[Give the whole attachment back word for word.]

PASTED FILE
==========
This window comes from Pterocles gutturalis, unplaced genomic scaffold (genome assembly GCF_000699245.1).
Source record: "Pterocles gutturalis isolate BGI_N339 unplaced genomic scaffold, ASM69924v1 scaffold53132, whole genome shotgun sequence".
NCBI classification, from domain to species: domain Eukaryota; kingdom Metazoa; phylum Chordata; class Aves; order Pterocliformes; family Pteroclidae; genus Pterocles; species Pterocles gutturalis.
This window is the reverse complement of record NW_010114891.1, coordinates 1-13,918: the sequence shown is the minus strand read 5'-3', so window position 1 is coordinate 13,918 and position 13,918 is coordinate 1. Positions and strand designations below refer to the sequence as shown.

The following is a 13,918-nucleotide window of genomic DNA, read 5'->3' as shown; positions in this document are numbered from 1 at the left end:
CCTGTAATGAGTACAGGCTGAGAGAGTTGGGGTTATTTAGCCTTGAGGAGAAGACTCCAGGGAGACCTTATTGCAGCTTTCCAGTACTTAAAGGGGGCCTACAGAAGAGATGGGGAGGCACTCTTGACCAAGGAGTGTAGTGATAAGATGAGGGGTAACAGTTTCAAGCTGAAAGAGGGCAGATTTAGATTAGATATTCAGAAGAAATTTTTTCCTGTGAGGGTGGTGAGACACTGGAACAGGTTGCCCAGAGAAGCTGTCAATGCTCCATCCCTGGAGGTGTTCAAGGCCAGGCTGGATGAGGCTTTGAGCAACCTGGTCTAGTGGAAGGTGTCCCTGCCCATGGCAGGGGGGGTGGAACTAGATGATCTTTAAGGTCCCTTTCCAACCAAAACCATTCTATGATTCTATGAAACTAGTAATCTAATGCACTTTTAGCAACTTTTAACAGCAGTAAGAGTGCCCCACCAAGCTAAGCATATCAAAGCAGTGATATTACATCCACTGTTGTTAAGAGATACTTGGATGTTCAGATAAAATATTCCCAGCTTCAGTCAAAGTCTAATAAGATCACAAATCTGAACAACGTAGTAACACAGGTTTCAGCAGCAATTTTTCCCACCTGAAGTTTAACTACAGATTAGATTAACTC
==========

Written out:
This window comes from Pterocles gutturalis, unplaced genomic scaffold (genome assembly GCF_000699245.1).
Source record: "Pterocles gutturalis isolate BGI_N339 unplaced genomic scaffold, ASM69924v1 scaffold53132, whole genome shotgun sequence".
NCBI classification, from domain to species: domain Eukaryota; kingdom Metazoa; phylum Chordata; class Aves; order Pterocliformes; family Pteroclidae; genus Pterocles; species Pterocles gutturalis.
This window is the reverse complement of record NW_010114891.1, coordinates 1-13,918: the sequence shown is the minus strand read 5'-3', so window position 1 is coordinate 13,918 and position 13,918 is coordinate 1. Positions and strand designations below refer to the sequence as shown.

The following is a 13,918-nucleotide window of genomic DNA, read 5'->3' as shown; positions in this document are numbered from 1 at the left end:
CCTGTAATGAGTACAGGCTGAGAGAGTTGGGGTTATTTAGCCTTGAGGAGAAGACTCCAGGGAGACCTTATTGCAGCTTTCCAGTACTTAAAGGGGGCCTACAGAAGAGATGGGGAGGCACTCTTGACCAAGGAGTGTAGTGATAAGATGAGGGGTAACAGTTTCAAGCTGAAAGAGGGCAGATTTAGATTAGATATTCAGAAGAAATTTTTTCCTGTGAGGGTGGTGAGACACTGGAACAGGTTGCCCAGAGAAGCTGTCAATGCTCCATCCCTGGAGGTGTTCAAGGCCAGGCTGGATGAGGCTTTGAGCAACCTGGTCTAGTGGAAGGTGTCCCTGCCCATGGCAGGGGGGGTGGAACTAGATGATCTTTAAGGTCCCTTTCCAACCAAAACCATTCTATGATTCTATGAAACTAGTAATCTAATGCACTTTTAGCAACTTTTAACAGCAGTAAGAGTGCCCCACCAAGCTAAGCATATCAAAGCAGTGATATTACATCCACTGTTGTTAAGAGATACTTGGATGTTCAGATAAAATATTCCCAGCTTCAGTCAAAGTCTAATAAGATCACAAATCTGAACAACGTAGTAACACAGGTTTCAGCAGCAATTTTTCCCACCTGAAGTTTAACTACAGATTAGATTAACTC